Edward Harrigan

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Edward Harrigan (October 26, 1844 – June 6, 1911) was an American actor and vaudevillian, dramatist, playwright, theatre manager, and composer. Harrigan and Tony Hart as Harrigan and Hart formed the first famous collaboration in American musical theatre. The combination of music, dance, and human interest, fully realized in the form of a full-length musical comedy by Harrigan and Hart, proved to be enduring and continues to entice and endear audiences to musical performances today.

Life and career[edit]

Harrigan was born in New York and of Irish lineage. He made his first acting appearance as an Irish Comic Singer when he was 22 in a saloon in San Francisco in 1867. After performing for a few years, he headed back to Chicago where he formed a stage partnership with Tony Hart (1855–1891), whose real name was Anthony J. Cannon. Although Harrigan was the mastermind behind the characters and plots of the presentations, Hart’s charm and allurement played a large role in the success of the partnership. The two began their professional career in New York in 1872-73 and soon joined Josh Hart’s Theatre Comique. They found success in presenting musical blackface minstrel bits and Irish and German character sketches and comic routines for four years at the Comique. "Harrigan and Hart" had a great success on tour in the presentation of comic types of lower class characters drawn from everyday life on the streets of New York, especially the ethnic neighborhood "militias". Beginning as simple vaudeville sketches, Harrigan gradually worked these up into plays, with occasional songs, set to popular music by David Braham. In 1872, Harrigan crafted an act called The Mulligan Guard (performed in 1873) that in many ways proved to be the heart of the duo’s image in years to come.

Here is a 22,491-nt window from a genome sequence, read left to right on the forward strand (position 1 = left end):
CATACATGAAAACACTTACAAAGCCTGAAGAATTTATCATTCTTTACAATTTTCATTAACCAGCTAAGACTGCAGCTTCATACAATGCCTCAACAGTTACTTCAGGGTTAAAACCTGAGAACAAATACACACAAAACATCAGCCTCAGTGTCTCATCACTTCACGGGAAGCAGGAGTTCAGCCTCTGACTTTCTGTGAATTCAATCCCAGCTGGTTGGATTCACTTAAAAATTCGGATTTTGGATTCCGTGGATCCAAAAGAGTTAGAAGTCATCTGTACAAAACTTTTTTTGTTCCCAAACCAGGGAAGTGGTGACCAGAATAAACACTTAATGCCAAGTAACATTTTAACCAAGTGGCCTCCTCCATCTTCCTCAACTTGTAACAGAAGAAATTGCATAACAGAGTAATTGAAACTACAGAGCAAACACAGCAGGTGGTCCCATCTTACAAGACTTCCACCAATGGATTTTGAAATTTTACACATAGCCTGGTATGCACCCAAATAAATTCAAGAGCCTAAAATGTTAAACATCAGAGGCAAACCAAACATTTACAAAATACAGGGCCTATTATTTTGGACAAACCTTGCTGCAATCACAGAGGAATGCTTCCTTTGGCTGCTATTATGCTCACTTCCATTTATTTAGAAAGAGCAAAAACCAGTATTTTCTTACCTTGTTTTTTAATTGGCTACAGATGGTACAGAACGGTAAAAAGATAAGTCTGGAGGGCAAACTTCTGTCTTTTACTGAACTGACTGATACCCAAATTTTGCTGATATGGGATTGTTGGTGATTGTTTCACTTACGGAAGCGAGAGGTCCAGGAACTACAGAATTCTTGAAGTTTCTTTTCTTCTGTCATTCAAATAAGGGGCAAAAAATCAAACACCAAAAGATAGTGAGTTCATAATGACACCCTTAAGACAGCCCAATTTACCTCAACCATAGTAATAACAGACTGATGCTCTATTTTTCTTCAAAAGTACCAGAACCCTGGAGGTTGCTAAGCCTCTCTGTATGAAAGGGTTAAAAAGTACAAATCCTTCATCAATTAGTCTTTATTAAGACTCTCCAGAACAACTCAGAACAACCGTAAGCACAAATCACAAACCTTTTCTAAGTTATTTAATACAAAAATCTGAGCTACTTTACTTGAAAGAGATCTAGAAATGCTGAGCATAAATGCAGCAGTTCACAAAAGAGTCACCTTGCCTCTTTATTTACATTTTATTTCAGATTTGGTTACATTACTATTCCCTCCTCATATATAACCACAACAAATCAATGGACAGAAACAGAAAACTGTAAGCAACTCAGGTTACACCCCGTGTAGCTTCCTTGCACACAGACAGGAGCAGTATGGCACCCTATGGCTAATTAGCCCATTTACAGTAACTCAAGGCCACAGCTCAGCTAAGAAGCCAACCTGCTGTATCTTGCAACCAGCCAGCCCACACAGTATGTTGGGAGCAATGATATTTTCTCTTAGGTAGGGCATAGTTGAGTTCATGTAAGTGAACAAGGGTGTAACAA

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By 1878, with The Mulligan Guard Picnic, Harrigan & Hart settled down on Broadway and performed in seventeen of their shows over the next seven years.[1] Though still broad and farcical, these shows featured music that was integrated with a more literary story line, together with the dialogue and dance, and the shows began to resemble modern musical comedy. Harrigan wrote the stories and lyrics, and Braham wrote the music.